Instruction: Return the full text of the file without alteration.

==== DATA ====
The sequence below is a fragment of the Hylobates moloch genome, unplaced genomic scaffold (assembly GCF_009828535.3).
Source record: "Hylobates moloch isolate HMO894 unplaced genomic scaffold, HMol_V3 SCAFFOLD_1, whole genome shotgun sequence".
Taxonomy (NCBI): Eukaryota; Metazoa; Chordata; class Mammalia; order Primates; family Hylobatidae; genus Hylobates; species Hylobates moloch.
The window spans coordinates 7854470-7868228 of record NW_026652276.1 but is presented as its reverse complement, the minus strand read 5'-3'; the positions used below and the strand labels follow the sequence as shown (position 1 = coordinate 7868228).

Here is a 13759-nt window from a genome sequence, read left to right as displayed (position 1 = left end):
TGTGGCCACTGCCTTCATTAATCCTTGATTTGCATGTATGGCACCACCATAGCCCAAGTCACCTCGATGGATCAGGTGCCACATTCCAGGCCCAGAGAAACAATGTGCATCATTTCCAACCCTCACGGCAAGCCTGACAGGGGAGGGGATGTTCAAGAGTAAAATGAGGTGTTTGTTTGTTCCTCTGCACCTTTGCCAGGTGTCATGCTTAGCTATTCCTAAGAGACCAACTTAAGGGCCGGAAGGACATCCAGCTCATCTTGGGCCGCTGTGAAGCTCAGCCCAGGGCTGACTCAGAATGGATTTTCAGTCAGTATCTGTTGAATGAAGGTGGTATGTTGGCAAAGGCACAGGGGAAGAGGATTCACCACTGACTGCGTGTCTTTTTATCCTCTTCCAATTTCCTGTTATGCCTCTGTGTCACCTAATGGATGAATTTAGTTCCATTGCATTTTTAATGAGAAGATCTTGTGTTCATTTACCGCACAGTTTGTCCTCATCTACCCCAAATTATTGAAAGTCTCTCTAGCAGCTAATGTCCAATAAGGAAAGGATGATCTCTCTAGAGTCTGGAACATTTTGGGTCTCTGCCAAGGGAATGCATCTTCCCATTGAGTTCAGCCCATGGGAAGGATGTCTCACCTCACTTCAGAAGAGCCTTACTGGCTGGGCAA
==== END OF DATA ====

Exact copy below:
The sequence below is a fragment of the Hylobates moloch genome, unplaced genomic scaffold (assembly GCF_009828535.3).
Source record: "Hylobates moloch isolate HMO894 unplaced genomic scaffold, HMol_V3 SCAFFOLD_1, whole genome shotgun sequence".
Taxonomy (NCBI): Eukaryota; Metazoa; Chordata; class Mammalia; order Primates; family Hylobatidae; genus Hylobates; species Hylobates moloch.
The window spans coordinates 7854470-7868228 of record NW_026652276.1 but is presented as its reverse complement, the minus strand read 5'-3'; the positions used below and the strand labels follow the sequence as shown (position 1 = coordinate 7868228).

Here is a 13759-nt window from a genome sequence, read left to right as displayed (position 1 = left end):
TGTGGCCACTGCCTTCATTAATCCTTGATTTGCATGTATGGCACCACCATAGCCCAAGTCACCTCGATGGATCAGGTGCCACATTCCAGGCCCAGAGAAACAATGTGCATCATTTCCAACCCTCACGGCAAGCCTGACAGGGGAGGGGATGTTCAAGAGTAAAATGAGGTGTTTGTTTGTTCCTCTGCACCTTTGCCAGGTGTCATGCTTAGCTATTCCTAAGAGACCAACTTAAGGGCCGGAAGGACATCCAGCTCATCTTGGGCCGCTGTGAAGCTCAGCCCAGGGCTGACTCAGAATGGATTTTCAGTCAGTATCTGTTGAATGAAGGTGGTATGTTGGCAAAGGCACAGGGGAAGAGGATTCACCACTGACTGCGTGTCTTTTTATCCTCTTCCAATTTCCTGTTATGCCTCTGTGTCACCTAATGGATGAATTTAGTTCCATTGCATTTTTAATGAGAAGATCTTGTGTTCATTTACCGCACAGTTTGTCCTCATCTACCCCAAATTATTGAAAGTCTCTCTAGCAGCTAATGTCCAATAAGGAAAGGATGATCTCTCTAGAGTCTGGAACATTTTGGGTCTCTGCCAAGGGAATGCATCTTCCCATTGAGTTCAGCCCATGGGAAGGATGTCTCACCTCACTTCAGAAGAGCCTTACTGGCTGGGCAA